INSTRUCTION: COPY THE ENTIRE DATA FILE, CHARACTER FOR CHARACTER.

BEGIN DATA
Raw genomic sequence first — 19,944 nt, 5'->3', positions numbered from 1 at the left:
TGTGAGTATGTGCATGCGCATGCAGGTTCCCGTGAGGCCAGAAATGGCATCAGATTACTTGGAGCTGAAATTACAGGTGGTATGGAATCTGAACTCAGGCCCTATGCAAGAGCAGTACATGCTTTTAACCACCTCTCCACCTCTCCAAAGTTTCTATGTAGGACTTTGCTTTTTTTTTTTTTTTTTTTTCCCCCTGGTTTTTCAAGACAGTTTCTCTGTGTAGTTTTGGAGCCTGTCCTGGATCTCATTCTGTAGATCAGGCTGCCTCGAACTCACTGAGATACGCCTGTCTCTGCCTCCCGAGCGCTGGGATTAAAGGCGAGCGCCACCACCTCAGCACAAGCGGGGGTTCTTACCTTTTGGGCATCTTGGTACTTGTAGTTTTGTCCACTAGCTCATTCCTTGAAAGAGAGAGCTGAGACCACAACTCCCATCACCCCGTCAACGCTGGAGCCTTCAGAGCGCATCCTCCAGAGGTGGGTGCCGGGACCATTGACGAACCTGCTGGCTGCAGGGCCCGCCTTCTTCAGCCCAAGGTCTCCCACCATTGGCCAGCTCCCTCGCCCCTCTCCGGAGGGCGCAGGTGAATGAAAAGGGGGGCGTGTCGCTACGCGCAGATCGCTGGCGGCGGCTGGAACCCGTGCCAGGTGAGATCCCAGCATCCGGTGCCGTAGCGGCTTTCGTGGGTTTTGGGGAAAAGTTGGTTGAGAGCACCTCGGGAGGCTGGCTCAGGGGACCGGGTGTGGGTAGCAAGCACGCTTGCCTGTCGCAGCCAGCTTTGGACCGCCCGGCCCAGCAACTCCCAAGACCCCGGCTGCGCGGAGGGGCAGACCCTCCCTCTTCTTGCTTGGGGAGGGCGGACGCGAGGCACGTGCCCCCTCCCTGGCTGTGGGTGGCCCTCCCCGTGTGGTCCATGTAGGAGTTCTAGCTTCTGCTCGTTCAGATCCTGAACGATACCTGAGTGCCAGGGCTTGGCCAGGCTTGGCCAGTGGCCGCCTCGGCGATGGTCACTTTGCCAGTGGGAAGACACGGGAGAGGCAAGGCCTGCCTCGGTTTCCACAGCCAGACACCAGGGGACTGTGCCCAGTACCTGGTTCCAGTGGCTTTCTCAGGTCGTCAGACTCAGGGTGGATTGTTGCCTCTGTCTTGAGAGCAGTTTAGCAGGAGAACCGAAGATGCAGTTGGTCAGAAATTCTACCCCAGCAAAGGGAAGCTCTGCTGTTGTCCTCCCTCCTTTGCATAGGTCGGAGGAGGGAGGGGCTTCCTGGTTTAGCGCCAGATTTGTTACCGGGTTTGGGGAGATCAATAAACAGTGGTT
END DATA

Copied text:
Raw genomic sequence first — 19,944 nt, 5'->3', positions numbered from 1 at the left:
TGTGAGTATGTGCATGCGCATGCAGGTTCCCGTGAGGCCAGAAATGGCATCAGATTACTTGGAGCTGAAATTACAGGTGGTATGGAATCTGAACTCAGGCCCTATGCAAGAGCAGTACATGCTTTTAACCACCTCTCCACCTCTCCAAAGTTTCTATGTAGGACTTTGCTTTTTTTTTTTTTTTTTTTTCCCCCTGGTTTTTCAAGACAGTTTCTCTGTGTAGTTTTGGAGCCTGTCCTGGATCTCATTCTGTAGATCAGGCTGCCTCGAACTCACTGAGATACGCCTGTCTCTGCCTCCCGAGCGCTGGGATTAAAGGCGAGCGCCACCACCTCAGCACAAGCGGGGGTTCTTACCTTTTGGGCATCTTGGTACTTGTAGTTTTGTCCACTAGCTCATTCCTTGAAAGAGAGAGCTGAGACCACAACTCCCATCACCCCGTCAACGCTGGAGCCTTCAGAGCGCATCCTCCAGAGGTGGGTGCCGGGACCATTGACGAACCTGCTGGCTGCAGGGCCCGCCTTCTTCAGCCCAAGGTCTCCCACCATTGGCCAGCTCCCTCGCCCCTCTCCGGAGGGCGCAGGTGAATGAAAAGGGGGGCGTGTCGCTACGCGCAGATCGCTGGCGGCGGCTGGAACCCGTGCCAGGTGAGATCCCAGCATCCGGTGCCGTAGCGGCTTTCGTGGGTTTTGGGGAAAAGTTGGTTGAGAGCACCTCGGGAGGCTGGCTCAGGGGACCGGGTGTGGGTAGCAAGCACGCTTGCCTGTCGCAGCCAGCTTTGGACCGCCCGGCCCAGCAACTCCCAAGACCCCGGCTGCGCGGAGGGGCAGACCCTCCCTCTTCTTGCTTGGGGAGGGCGGACGCGAGGCACGTGCCCCCTCCCTGGCTGTGGGTGGCCCTCCCCGTGTGGTCCATGTAGGAGTTCTAGCTTCTGCTCGTTCAGATCCTGAACGATACCTGAGTGCCAGGGCTTGGCCAGGCTTGGCCAGTGGCCGCCTCGGCGATGGTCACTTTGCCAGTGGGAAGACACGGGAGAGGCAAGGCCTGCCTCGGTTTCCACAGCCAGACACCAGGGGACTGTGCCCAGTACCTGGTTCCAGTGGCTTTCTCAGGTCGTCAGACTCAGGGTGGATTGTTGCCTCTGTCTTGAGAGCAGTTTAGCAGGAGAACCGAAGATGCAGTTGGTCAGAAATTCTACCCCAGCAAAGGGAAGCTCTGCTGTTGTCCTCCCTCCTTTGCATAGGTCGGAGGAGGGAGGGGCTTCCTGGTTTAGCGCCAGATTTGTTACCGGGTTTGGGGAGATCAATAAACAGTGGTT